You will need the right size spoke wrench to keep you from stripping the nipples and also to bring the wheel up to the right tension... using a screwdriver is going to make this very hard to do as it can slip and strip the back of the nipple.

    There are lots of good "how to's" to be found on the web and you should start by reading up on how wheels are built so you understand the basics... paying $15.00 to have wheels trued is a pretty good deal and what I would charge for good condition wheels that are no trouble but old wheels that might have seized spokes and a myriad of other defects get a by the minute rate.

    Bike shops are not charities and wheel work has some of the lowest per job rates when you consider the skill and experience required to do it right.

  9. #9
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    Back when spoke wrenches were a quarter, a bike shop owner confided to me that he would give them away for free but feared customers would figure out why.

  10. #10
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    Yes, you can do the job with just a spoke wrench and without a truing stand (by leaving the wheel in your bike on a bike stand and using the brake calipers as a reference guide), if you really know what you are doing. But the two key parts of truing the wheel are: 1) getting the rim to run true (with no wobble laterally and radially), and; 2) with the proper spoke tension. You could manage to get the rim to run true but without the proper spoke tension. There are two ways to guage spoke tension...a) by feel & sound when "plucked", and b) by using a spoke tension gauge. The first method is quite subjective and depends on the skill of the mechanic. The second is more objective and uses a measuring tool. The use of the tool of course requires some skill.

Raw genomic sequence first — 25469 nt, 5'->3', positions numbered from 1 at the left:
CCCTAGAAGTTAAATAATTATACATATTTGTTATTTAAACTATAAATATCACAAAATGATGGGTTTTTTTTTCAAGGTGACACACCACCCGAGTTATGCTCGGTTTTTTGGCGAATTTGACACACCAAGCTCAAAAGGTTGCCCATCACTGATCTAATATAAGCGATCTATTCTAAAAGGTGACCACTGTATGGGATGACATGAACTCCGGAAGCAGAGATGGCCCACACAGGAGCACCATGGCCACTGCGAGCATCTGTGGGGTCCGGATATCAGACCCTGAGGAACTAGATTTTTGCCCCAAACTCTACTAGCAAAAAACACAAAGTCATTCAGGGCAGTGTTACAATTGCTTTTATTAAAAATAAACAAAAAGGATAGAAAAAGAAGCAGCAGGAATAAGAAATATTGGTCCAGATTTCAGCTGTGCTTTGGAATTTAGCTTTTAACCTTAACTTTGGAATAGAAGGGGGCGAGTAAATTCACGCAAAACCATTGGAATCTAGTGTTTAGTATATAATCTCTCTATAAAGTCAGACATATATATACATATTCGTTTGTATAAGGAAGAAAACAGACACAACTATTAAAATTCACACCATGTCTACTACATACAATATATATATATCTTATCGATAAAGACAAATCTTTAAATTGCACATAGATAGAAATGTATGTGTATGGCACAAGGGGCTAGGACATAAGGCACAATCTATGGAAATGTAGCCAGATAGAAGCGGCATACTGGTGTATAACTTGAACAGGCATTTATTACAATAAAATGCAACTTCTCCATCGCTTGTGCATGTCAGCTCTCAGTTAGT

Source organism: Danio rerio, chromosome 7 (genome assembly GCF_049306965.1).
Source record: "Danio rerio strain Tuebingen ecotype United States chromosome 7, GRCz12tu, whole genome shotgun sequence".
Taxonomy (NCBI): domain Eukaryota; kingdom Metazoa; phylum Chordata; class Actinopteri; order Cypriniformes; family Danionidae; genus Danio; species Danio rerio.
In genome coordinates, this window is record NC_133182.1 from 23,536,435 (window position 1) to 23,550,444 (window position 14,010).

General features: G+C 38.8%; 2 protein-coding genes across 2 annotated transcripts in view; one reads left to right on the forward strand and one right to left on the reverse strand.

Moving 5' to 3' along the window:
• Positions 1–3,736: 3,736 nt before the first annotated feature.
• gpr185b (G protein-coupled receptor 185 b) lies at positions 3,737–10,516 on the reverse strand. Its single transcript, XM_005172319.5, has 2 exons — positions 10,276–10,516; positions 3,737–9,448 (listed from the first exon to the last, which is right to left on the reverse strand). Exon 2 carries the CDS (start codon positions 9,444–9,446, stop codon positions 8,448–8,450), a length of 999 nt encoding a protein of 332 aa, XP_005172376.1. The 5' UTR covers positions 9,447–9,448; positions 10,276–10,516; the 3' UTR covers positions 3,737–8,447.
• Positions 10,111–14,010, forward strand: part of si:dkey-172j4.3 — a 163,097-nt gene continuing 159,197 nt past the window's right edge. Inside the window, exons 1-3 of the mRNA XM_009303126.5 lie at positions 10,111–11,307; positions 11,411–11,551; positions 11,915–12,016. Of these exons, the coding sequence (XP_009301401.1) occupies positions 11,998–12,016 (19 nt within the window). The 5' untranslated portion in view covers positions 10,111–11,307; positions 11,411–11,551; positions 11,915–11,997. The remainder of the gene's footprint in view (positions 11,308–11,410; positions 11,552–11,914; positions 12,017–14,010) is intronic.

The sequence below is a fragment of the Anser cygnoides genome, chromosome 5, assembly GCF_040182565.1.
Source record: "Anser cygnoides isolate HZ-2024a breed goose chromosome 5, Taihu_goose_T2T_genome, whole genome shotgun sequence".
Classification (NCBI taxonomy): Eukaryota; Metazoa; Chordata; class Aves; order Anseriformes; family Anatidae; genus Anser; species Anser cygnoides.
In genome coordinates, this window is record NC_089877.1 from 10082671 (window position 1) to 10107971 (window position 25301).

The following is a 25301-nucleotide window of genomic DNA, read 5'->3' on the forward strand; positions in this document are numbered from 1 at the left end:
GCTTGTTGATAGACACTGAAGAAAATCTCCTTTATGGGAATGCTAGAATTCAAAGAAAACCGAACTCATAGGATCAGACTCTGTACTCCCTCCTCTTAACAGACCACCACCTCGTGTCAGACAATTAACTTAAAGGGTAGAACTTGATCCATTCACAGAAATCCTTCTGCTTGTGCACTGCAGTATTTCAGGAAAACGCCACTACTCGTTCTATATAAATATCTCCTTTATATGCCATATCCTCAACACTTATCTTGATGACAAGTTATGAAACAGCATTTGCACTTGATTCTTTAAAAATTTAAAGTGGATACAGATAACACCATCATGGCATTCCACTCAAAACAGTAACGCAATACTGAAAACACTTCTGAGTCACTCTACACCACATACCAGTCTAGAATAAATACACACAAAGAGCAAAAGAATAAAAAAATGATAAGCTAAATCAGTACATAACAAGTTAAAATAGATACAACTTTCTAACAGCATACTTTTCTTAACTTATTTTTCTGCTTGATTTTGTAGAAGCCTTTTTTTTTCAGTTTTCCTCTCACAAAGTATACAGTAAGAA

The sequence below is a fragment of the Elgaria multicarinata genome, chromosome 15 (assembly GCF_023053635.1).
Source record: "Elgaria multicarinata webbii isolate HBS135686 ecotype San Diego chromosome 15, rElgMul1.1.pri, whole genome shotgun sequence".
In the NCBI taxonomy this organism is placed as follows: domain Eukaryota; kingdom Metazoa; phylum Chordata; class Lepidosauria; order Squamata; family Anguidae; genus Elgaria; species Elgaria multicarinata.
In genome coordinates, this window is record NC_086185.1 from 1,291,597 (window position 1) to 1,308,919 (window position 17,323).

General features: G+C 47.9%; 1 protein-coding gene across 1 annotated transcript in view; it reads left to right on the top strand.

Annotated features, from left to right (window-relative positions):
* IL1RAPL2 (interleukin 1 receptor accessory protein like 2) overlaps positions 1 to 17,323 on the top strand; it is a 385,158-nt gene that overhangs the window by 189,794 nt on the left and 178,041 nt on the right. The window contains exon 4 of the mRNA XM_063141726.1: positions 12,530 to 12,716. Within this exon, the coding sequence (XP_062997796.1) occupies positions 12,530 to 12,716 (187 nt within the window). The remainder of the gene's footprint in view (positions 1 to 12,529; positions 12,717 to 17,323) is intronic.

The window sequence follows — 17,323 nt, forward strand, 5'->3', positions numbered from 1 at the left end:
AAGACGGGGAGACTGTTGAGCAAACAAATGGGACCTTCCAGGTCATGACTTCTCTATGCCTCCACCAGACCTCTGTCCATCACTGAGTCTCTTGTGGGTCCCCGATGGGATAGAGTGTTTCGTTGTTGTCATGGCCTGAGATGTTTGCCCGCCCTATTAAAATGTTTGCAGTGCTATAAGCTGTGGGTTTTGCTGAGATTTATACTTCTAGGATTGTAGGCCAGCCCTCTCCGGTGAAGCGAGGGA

You can get a decent spoke tension gauge and truing stand for a couple of hundred bucks.